Despite the sizable observational effort invested during the last decade, it is clear that much can be gained from a survey having greater sensitivity to the detection of emission lines. The sensitivity can be improved in at least four ways - by taking spectra with higher signal-to-noise ratio (S/N) and spectral resolution, by using a narrower slit to better isolate the nucleus, and by employing more effective methods to handle the starlight correction.
Using a double CCD spectrograph mounted on the Hale 5-m reflector at Palomar Observatory, high quality, moderate-resolution, long-slit spectra were obtained for a magnitude-limited (BT 12.5 mag) sample of 486 northern ( > 0°) galaxies (Filippenko & Sargent 1985, 1986; Ho, Filippenko, & Sargent 1995). The red camera covered the range 6210-6860 Å with ~ 2.5 Å resolution, while the corresponding values for the blue camera were 4230-5110 Å and ~ 4 Å. Most of the observations were obtained with a narrow slit (generally 2", and occasionally 1"), and the exposure times were suitably long (up to 1 hr or more for some objects with low central surface brightness) to secure data of high S/N. This survey contains the largest data base of homogeneous and high-quality optical spectra of nearby galaxies yet published. The selection criteria of the survey ensure that the sample is a good representation of the local (z 0) galaxy population (Fig. 2), and the proximity of the objects (median distance = 17 Mpc) enables fairly good spatial resolution to be achieved (typically 200 pc).
Figure 2. Distribution of Hubble types for the 486 galaxies in the survey. Ordinary (unbarred) galaxies are shown in the hatched histogram, and barred (SB and SAB) galaxies in the unhatched histogram. Classifications taken from de Vaucouleurs et al. (1991).
A common strategy for removing the starlight from an integrated spectrum is that of ``template subtraction,'' whereby a template spectrum devoid of emission lines is suitably scaled to, and subtracted from, the spectrum of interest to yield a continuum-subtracted, pure emission-line spectrum (e.g., Costero & Osterbrock 1977; Filippenko & Halpern 1984; Filippenko & Sargent 1988; Ho et al. 1993). In practice, the template is derived either from the spectrum of a different galaxy or from the spectrum of an off-nuclear position in the same galaxy. This approach, however, suffers from some limitations. For instance, the absorption-line galaxy chosen as the template may not exactly match the stellar component of the object in question; previous studies generally invested limited observing time to the acquisition of template spectra. In the case where an off-nuclear spectrum is used as the model, it may not be completely free of emission, and one cannot be sure that radial gradients in the stellar population are absent.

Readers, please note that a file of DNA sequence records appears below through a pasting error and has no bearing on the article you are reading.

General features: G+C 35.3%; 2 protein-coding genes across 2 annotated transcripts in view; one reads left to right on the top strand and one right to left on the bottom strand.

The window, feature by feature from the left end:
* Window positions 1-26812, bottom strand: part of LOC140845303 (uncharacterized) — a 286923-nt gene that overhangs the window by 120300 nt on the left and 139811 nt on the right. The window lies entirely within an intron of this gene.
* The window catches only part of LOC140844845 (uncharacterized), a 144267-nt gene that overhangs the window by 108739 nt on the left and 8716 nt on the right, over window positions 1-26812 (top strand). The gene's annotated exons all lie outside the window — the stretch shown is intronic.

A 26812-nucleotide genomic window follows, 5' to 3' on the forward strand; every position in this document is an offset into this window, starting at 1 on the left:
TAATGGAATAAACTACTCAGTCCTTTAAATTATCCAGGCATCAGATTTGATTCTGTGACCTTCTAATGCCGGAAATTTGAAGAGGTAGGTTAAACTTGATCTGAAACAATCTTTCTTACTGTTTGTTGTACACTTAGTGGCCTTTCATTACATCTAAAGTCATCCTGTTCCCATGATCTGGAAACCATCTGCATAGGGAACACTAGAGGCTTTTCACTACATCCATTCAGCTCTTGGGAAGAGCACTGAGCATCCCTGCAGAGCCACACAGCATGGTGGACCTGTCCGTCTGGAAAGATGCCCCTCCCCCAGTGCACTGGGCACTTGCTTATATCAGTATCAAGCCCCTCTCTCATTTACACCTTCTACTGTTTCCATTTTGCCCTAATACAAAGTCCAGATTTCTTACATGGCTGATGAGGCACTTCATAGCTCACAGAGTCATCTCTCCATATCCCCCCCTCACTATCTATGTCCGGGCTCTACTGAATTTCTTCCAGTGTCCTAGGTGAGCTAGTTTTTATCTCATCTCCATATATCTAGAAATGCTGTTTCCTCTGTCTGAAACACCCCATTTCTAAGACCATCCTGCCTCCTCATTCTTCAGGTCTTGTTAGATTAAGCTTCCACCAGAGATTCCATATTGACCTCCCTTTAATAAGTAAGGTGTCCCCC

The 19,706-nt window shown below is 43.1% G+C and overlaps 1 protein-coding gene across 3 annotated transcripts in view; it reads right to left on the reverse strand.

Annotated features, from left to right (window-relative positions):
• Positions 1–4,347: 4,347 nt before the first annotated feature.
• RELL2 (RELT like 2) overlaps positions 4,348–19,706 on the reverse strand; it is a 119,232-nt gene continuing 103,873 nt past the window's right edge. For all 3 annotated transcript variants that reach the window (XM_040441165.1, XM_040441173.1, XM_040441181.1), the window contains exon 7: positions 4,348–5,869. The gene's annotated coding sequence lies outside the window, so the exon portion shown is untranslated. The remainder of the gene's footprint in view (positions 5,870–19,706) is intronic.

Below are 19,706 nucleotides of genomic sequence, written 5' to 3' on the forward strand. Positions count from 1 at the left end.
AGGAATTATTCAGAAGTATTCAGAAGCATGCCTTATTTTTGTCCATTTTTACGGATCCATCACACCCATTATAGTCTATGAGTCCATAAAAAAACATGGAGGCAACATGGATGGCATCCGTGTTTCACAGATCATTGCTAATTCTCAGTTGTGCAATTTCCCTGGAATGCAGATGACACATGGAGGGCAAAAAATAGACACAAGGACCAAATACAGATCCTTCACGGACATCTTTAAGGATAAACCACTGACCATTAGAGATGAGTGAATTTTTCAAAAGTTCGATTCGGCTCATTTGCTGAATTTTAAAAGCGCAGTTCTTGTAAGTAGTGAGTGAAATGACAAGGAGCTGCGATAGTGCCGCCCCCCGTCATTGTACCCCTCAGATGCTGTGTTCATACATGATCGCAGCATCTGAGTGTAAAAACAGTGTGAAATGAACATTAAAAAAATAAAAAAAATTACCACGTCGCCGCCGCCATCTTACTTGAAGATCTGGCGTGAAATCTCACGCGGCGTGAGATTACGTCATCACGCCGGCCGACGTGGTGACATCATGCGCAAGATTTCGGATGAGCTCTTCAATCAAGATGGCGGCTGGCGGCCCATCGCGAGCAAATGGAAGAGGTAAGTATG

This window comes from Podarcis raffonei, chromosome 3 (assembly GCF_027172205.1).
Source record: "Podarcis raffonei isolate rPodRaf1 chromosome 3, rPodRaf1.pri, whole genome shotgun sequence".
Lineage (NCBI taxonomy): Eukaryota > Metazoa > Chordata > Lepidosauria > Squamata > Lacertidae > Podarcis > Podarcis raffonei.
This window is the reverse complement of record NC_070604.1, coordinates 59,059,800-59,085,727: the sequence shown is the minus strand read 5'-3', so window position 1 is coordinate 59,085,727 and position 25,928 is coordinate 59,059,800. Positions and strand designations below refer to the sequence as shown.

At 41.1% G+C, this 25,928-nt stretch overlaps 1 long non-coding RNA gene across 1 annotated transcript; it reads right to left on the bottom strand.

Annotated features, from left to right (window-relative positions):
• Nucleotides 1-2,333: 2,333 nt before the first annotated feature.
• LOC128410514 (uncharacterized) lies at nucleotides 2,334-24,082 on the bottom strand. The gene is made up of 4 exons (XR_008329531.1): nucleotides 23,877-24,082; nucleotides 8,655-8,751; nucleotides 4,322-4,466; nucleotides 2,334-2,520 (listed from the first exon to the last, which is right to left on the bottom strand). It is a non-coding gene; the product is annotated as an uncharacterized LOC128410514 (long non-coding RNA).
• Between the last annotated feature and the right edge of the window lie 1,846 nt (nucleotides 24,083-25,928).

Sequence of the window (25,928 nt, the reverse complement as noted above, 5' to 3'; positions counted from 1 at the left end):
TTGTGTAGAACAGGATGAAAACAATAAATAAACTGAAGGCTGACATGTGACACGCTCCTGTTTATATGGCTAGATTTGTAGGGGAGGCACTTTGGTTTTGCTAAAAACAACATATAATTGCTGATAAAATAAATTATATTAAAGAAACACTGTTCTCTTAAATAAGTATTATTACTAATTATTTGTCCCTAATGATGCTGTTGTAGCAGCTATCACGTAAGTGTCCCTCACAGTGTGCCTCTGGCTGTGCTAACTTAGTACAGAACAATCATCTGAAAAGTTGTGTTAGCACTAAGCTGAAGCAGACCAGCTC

To perform the starlight subtraction in a more objective and efficient manner than has been done in the past, a modified version of the template-subtraction technique that takes advantage of the large number of absorption-line galaxies in the survey was developed (Ho et al. 1996c). Given a list of input template spectra and an initial guess of the velocity dispersion, the 2-minimization algorithm of Rix & White (1992) solves for the systemic velocity, the line-broadening velocity dispersion, the relative contributions of the various templates, and the general continuum shape. The best-fitting model is then subtracted from the original spectrum, yielding a pure emission-line spectrum. Figure 3 illustrates this process for the H II nucleus in NGC 3596 and for the Seyfert 2 nucleus in NGC 7743. In the case of NGC 3596, the model consisted of the combination of the spectrum of NGC 205, a dE5 galaxy with a substantial population of A stars, and NGC 4339, an E0 having a K-giant spectrum. Note that in the original observed spectrum (top), H, [O III] 4959, 5007, and [O I] 6300 were hardly visible, whereas after starlight subtraction (bottom) they can be easily measured. The intensities of both H and H have been modified substantially, and the ratio of the two [S II] 6716, 6731 lines changed. The effective template for NGC 7743 made use of NGC 205, NGC 4339, and NGC 628, an Sc galaxy with a nucleus dominated by A and F stars.
Figure 3. Illustration of the method of starlight subtraction. In each panel, the top plot shows the observed spectrum, the middle plot the best-fitting ``template'' used to match the stellar component, and the bottom plot the difference between the object spectrum and the template. In the case of NGC 3596 (a), the model was constructed from NGC 205 and NGC 4339, while for NGC 7743 (b), the model was derived from a linear combination of NGC 205, NGC 4339, and NGC 628.